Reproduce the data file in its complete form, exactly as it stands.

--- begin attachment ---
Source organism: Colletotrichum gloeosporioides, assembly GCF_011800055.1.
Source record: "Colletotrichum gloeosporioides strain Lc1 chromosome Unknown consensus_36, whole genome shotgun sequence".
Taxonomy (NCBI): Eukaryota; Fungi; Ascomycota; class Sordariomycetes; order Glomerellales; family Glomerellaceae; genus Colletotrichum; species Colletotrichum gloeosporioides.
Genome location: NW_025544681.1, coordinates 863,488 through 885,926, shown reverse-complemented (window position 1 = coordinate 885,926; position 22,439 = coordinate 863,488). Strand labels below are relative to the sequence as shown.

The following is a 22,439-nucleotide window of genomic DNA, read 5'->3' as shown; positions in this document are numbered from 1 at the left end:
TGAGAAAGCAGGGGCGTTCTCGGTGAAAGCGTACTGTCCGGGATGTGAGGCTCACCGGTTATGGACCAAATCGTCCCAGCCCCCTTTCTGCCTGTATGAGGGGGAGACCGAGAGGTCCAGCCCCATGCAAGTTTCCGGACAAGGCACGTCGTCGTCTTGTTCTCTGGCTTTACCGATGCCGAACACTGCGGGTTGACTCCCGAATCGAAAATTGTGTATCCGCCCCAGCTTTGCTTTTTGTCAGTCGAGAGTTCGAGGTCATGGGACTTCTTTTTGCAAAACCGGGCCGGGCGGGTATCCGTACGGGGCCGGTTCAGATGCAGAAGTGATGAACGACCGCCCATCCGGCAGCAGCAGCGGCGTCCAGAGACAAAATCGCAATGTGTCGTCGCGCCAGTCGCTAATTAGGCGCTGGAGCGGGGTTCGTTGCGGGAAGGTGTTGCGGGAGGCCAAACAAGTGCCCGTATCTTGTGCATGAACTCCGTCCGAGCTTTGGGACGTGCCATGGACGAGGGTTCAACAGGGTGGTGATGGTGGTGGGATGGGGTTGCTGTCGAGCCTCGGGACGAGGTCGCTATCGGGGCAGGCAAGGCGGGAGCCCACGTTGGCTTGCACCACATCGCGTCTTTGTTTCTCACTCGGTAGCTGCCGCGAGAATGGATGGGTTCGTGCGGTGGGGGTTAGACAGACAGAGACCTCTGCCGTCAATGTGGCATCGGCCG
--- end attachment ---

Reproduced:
Source organism: Colletotrichum gloeosporioides, assembly GCF_011800055.1.
Source record: "Colletotrichum gloeosporioides strain Lc1 chromosome Unknown consensus_36, whole genome shotgun sequence".
Taxonomy (NCBI): Eukaryota; Fungi; Ascomycota; class Sordariomycetes; order Glomerellales; family Glomerellaceae; genus Colletotrichum; species Colletotrichum gloeosporioides.
Genome location: NW_025544681.1, coordinates 863,488 through 885,926, shown reverse-complemented (window position 1 = coordinate 885,926; position 22,439 = coordinate 863,488). Strand labels below are relative to the sequence as shown.

The following is a 22,439-nucleotide window of genomic DNA, read 5'->3' as shown; positions in this document are numbered from 1 at the left end:
TGAGAAAGCAGGGGCGTTCTCGGTGAAAGCGTACTGTCCGGGATGTGAGGCTCACCGGTTATGGACCAAATCGTCCCAGCCCCCTTTCTGCCTGTATGAGGGGGAGACCGAGAGGTCCAGCCCCATGCAAGTTTCCGGACAAGGCACGTCGTCGTCTTGTTCTCTGGCTTTACCGATGCCGAACACTGCGGGTTGACTCCCGAATCGAAAATTGTGTATCCGCCCCAGCTTTGCTTTTTGTCAGTCGAGAGTTCGAGGTCATGGGACTTCTTTTTGCAAAACCGGGCCGGGCGGGTATCCGTACGGGGCCGGTTCAGATGCAGAAGTGATGAACGACCGCCCATCCGGCAGCAGCAGCGGCGTCCAGAGACAAAATCGCAATGTGTCGTCGCGCCAGTCGCTAATTAGGCGCTGGAGCGGGGTTCGTTGCGGGAAGGTGTTGCGGGAGGCCAAACAAGTGCCCGTATCTTGTGCATGAACTCCGTCCGAGCTTTGGGACGTGCCATGGACGAGGGTTCAACAGGGTGGTGATGGTGGTGGGATGGGGTTGCTGTCGAGCCTCGGGACGAGGTCGCTATCGGGGCAGGCAAGGCGGGAGCCCACGTTGGCTTGCACCACATCGCGTCTTTGTTTCTCACTCGGTAGCTGCCGCGAGAATGGATGGGTTCGTGCGGTGGGGGTTAGACAGACAGAGACCTCTGCCGTCAATGTGGCATCGGCCG